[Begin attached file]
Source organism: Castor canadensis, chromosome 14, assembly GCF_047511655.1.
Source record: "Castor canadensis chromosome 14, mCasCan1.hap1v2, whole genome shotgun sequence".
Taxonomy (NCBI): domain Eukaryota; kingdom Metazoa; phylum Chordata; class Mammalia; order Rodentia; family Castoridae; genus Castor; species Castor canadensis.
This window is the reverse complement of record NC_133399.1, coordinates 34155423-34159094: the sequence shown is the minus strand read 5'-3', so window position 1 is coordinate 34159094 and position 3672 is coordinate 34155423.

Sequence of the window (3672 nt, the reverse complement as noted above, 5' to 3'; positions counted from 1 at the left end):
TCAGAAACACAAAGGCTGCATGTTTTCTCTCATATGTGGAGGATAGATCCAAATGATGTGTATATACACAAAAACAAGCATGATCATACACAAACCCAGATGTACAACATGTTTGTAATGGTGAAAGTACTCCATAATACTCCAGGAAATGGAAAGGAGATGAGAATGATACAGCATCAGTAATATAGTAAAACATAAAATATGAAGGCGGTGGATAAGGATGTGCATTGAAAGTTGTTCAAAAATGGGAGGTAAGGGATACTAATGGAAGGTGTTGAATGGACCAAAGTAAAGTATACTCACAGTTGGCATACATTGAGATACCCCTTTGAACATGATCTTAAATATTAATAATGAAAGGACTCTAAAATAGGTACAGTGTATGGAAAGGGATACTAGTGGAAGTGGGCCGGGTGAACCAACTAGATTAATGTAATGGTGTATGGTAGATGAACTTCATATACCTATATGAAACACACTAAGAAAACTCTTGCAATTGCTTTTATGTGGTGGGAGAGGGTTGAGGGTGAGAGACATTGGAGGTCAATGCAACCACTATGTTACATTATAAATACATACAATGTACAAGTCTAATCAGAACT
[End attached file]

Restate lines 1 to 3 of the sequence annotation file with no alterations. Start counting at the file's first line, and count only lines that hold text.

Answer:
Source organism: Castor canadensis, chromosome 14, assembly GCF_047511655.1.
Source record: "Castor canadensis chromosome 14, mCasCan1.hap1v2, whole genome shotgun sequence".
Taxonomy (NCBI): domain Eukaryota; kingdom Metazoa; phylum Chordata; class Mammalia; order Rodentia; family Castoridae; genus Castor; species Castor canadensis.